April 2017 re-reading: Olivia Manning

So far my re-reading has confined itself to Dead White Males, so for the revisit to something from my 1980 ‘Books Read’ list I’ve found a Dead White Female: Olivia Manning, whose The Danger Tree I read towards the end of that year. (Incidentally, there are plenty of women writers in my list potentially to be re-read in the coming months, including some real favourites: Anne Tyler, Christina Stead, Lorrie Moore, Alice Munro, Muriel Spark, Ellen Gilchrist …)

Why did I go for this book, presumably a library borrowing? The Danger Tree (published 1977) is the first of Manning’s so-called Levant Trilogy, three semi-autobiographical novels set during the Second World War. The final book in the trilogy, The Sum of Things, came out in 1980, soon after her death. So I suppose obituaries or reviews had alerted me to Manning’s work; and I have a vague memory of someone asserting at the time that her descriptions of battle in the Egyptian desert had a remarkable authenticity, given that she could not have experienced anything like that herself. Certainly these passages, which centre around Simon Boulderstone, a junior officer newly arrived in Egypt in 1941, read quite vividly – the boredom as well as the danger of desert warfare are convincingly depicted. Briefly at the beginning of the novel Simon meets Harriet Pringle, and it is the story of her uncertain acclimatisation to Cairo, and her relationships with her husband Guy, local Egyptians and various other British and American hangers-on, that takes up more than half of the novel. It’s all written as a conventional third-person narrative: the only characters whose thoughts we are aware of are Simon, Harriet and (briefly) Guy: everyone else is observed from outside, as it were.

The problem with this novel is that although it is the first of a trilogy, it is itself a sequel to Manning’s earlier ‘Balkan Trilogy’ (The Great Fortune, The Spoilt City and Friends and Heroes) which begins in 1939 and follows the fortunes of Guy and Harriet in Romania and then, fleeing the German war machine, Athens. So the new reader – as I was – is given only perfunctory introductions to characters from the earlier novels. What was Dobson doing before he reached Egypt? What’s the significance of Lord Pinkrose? We’re apparently expected to remember them from reading the earlier novels. At least Simon is a new character, is given a fair amount of background and so feels more fully realised. I suppose that is the reason my memories of the book are of the desert soldiering passages rather than anything else.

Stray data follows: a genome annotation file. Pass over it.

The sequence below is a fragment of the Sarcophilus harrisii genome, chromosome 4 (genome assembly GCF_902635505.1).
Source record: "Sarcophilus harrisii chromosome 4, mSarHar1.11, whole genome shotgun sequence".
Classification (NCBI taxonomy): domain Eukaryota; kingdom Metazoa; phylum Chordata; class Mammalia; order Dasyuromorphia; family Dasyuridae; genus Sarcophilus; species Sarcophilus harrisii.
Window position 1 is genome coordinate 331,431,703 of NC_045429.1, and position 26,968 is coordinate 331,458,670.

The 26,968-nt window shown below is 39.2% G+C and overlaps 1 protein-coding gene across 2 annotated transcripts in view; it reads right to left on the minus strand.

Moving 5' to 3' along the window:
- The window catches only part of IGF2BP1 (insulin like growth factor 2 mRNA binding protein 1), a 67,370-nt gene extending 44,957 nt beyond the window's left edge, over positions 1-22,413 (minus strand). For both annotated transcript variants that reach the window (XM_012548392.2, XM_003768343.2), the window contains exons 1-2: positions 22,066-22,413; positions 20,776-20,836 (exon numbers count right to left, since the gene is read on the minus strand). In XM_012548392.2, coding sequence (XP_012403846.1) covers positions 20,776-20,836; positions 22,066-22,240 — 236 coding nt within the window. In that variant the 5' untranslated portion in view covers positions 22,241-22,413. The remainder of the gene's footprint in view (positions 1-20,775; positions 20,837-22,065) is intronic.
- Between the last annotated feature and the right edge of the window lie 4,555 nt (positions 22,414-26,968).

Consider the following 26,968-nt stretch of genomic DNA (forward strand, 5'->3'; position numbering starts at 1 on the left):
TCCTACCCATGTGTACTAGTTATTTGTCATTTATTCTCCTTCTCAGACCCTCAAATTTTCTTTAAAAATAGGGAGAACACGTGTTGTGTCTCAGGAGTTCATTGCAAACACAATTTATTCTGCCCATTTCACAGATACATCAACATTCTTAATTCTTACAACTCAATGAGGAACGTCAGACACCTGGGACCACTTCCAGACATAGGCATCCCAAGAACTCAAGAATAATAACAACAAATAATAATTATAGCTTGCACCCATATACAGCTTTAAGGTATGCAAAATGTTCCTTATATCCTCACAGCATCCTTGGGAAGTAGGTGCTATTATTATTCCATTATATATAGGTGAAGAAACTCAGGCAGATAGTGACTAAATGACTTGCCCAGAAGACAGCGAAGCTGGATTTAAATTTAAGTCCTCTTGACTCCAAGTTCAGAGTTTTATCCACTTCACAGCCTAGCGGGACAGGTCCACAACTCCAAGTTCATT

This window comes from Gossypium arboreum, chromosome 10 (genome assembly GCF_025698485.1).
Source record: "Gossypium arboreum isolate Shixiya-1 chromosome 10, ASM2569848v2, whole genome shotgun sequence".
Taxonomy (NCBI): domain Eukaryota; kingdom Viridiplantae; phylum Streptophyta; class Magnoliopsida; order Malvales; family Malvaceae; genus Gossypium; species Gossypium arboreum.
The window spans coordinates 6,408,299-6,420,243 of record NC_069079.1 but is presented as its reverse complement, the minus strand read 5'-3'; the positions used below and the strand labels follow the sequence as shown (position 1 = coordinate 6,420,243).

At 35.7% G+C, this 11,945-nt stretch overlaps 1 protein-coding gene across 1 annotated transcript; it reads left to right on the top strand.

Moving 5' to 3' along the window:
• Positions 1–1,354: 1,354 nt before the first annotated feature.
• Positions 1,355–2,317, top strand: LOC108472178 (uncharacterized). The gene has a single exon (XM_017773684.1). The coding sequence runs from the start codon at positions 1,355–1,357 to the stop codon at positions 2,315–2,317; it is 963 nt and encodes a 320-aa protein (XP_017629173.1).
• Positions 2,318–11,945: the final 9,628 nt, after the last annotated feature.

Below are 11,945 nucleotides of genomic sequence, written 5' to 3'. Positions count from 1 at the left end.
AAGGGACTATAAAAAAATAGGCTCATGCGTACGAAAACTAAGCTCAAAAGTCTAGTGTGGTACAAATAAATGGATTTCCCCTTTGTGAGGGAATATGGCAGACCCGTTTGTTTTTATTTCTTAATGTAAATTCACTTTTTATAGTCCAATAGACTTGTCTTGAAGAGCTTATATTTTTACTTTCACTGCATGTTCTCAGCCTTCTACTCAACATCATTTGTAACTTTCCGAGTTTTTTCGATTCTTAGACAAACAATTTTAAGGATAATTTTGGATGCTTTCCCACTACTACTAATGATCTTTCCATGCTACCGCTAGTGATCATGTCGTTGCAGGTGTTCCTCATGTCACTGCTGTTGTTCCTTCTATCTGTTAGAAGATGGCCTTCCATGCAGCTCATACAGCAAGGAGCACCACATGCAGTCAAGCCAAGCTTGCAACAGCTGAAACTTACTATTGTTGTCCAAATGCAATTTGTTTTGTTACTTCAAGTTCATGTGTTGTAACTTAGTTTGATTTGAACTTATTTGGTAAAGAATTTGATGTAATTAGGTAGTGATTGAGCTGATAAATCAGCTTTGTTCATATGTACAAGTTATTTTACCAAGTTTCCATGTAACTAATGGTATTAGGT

My novel reading seems to be full of sequences, I have to admit: I’ve read all 12 of Antony Powell’s ‘Dance to the Music of Time’ novels, and most of Patrick O’Brian’s Aubrey-Maturin stories; Waugh’s Sword of Honour trilogy and Ford Madox Ford’s Tietjens tetralogy. The constituent parts of the last two I got through in quick succession, but Powell’s sequence took me from 1977 to 2012, and reading O’Brian has taken me from 1995 to 2010. Oh, and there’s Trollope’s Barchester novels, consumed between 2012 and 2014. Why this sequence-reading habit? Obviously it’s because one has enjoyed X that one turns to X’s sequel(s), and I suppose there’s a feeling that there are loose ends, narratively speaking, that might be resolved in its successor. But even in a sequence it should be possible to read each novel as a stand-alone piece of literature. I think this is the case with Trollope; I’m not so sure with Powell, and I might try reading an O’Brian novel from the middle of his series to see if it ‘works’ on its own. With Olivia Manning, however, I’m sceptical: I note that in 1980 I wasn’t tempted to continue from The Danger Tree to the next novel, and I’m not sure I want to carry on now, either. (Too many other books waiting to be read.) While quite readable, Manning’s style is a bit flat-footed at times, and her attempts at atmospheric description can read awkwardly: “The evening star appeared as if from nowhere, radiating long rays of white light, and the coloured electric bulbs were lit among the creepers …”

What I haven’t got round to mentioning yet is that the whole thing – the two trilogies (hexalogy?) – became The Fortunes of War, a seven-part serial for BBC1 starring Emma Thompson and Kenneth Branagh, transmitted in 1987. I notice that in that same year I read all three of Manning’s Balkan Trilogy novels: I was still working at Radio Times and although I remember we put the serial on the cover when it started have no memory of what the accompanying feature consisted of. Did we interview the star actors? The adapter, Alan Plater (who, I note, had done a TV version of Trollope’s Barchester novels a few years previously and was to write Channel 4’s A Very British Coup the following year)? Or was it one of those features that looked into the original books behind the adaptation? Although Olivia Manning was dead, her widower, Reggie Smith, a former BBC radio producer, was still alive, so he may have had a role to play. Anyway, the serial seems to have been well received and to have boosted Manning’s reputation. Most of it can now be found on YouTube: as well as Thompson and Branagh, it featured Rupert Graves (as Simon Boulderstone), Robert Stephens and Alan Bennett.

As for my other April reading, I managed to read two other novels by women: Edna O’Brien’s The Red Chairs (ambitious but slightly disappointing) and The Man in the Wooden Hat by Jane Gardam (recommended). Also three (translated) novellas by Patrick Modiano, a writer I’d like to return to some time.